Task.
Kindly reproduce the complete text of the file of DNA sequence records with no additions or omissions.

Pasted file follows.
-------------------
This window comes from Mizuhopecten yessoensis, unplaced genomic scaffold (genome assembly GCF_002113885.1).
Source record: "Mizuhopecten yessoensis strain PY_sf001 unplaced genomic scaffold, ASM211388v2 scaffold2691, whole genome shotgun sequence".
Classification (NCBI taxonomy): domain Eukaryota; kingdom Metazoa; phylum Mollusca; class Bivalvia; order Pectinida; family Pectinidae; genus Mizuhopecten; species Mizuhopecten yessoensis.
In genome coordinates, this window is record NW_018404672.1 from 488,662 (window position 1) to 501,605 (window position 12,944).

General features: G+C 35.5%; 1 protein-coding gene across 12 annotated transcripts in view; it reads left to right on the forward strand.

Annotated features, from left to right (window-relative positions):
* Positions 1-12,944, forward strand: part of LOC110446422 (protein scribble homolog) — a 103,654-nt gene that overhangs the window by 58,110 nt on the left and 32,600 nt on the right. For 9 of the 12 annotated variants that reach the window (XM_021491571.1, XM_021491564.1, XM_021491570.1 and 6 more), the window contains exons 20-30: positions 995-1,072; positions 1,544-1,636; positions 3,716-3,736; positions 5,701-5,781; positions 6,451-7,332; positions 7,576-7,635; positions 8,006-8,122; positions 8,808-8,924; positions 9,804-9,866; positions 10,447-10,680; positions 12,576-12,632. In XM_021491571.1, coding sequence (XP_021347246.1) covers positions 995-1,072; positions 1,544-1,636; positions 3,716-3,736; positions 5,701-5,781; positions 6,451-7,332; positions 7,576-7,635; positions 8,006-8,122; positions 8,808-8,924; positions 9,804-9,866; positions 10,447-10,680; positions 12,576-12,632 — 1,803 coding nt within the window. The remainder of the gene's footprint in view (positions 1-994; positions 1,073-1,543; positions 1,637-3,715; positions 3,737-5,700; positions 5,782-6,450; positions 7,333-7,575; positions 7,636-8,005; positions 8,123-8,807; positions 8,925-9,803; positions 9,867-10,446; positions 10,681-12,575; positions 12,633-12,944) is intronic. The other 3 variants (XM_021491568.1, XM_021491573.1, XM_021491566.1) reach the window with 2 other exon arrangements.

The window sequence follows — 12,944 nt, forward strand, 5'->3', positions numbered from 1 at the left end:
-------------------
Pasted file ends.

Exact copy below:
This window comes from Mizuhopecten yessoensis, unplaced genomic scaffold (genome assembly GCF_002113885.1).
Source record: "Mizuhopecten yessoensis strain PY_sf001 unplaced genomic scaffold, ASM211388v2 scaffold2691, whole genome shotgun sequence".
Classification (NCBI taxonomy): domain Eukaryota; kingdom Metazoa; phylum Mollusca; class Bivalvia; order Pectinida; family Pectinidae; genus Mizuhopecten; species Mizuhopecten yessoensis.
In genome coordinates, this window is record NW_018404672.1 from 488,662 (window position 1) to 501,605 (window position 12,944).

General features: G+C 35.5%; 1 protein-coding gene across 12 annotated transcripts in view; it reads left to right on the forward strand.

Annotated features, from left to right (window-relative positions):
* Positions 1-12,944, forward strand: part of LOC110446422 (protein scribble homolog) — a 103,654-nt gene that overhangs the window by 58,110 nt on the left and 32,600 nt on the right. For 9 of the 12 annotated variants that reach the window (XM_021491571.1, XM_021491564.1, XM_021491570.1 and 6 more), the window contains exons 20-30: positions 995-1,072; positions 1,544-1,636; positions 3,716-3,736; positions 5,701-5,781; positions 6,451-7,332; positions 7,576-7,635; positions 8,006-8,122; positions 8,808-8,924; positions 9,804-9,866; positions 10,447-10,680; positions 12,576-12,632. In XM_021491571.1, coding sequence (XP_021347246.1) covers positions 995-1,072; positions 1,544-1,636; positions 3,716-3,736; positions 5,701-5,781; positions 6,451-7,332; positions 7,576-7,635; positions 8,006-8,122; positions 8,808-8,924; positions 9,804-9,866; positions 10,447-10,680; positions 12,576-12,632 — 1,803 coding nt within the window. The remainder of the gene's footprint in view (positions 1-994; positions 1,073-1,543; positions 1,637-3,715; positions 3,737-5,700; positions 5,782-6,450; positions 7,333-7,575; positions 7,636-8,005; positions 8,123-8,807; positions 8,925-9,803; positions 9,867-10,446; positions 10,681-12,575; positions 12,633-12,944) is intronic. The other 3 variants (XM_021491568.1, XM_021491573.1, XM_021491566.1) reach the window with 2 other exon arrangements.

The window sequence follows — 12,944 nt, forward strand, 5'->3', positions numbered from 1 at the left end: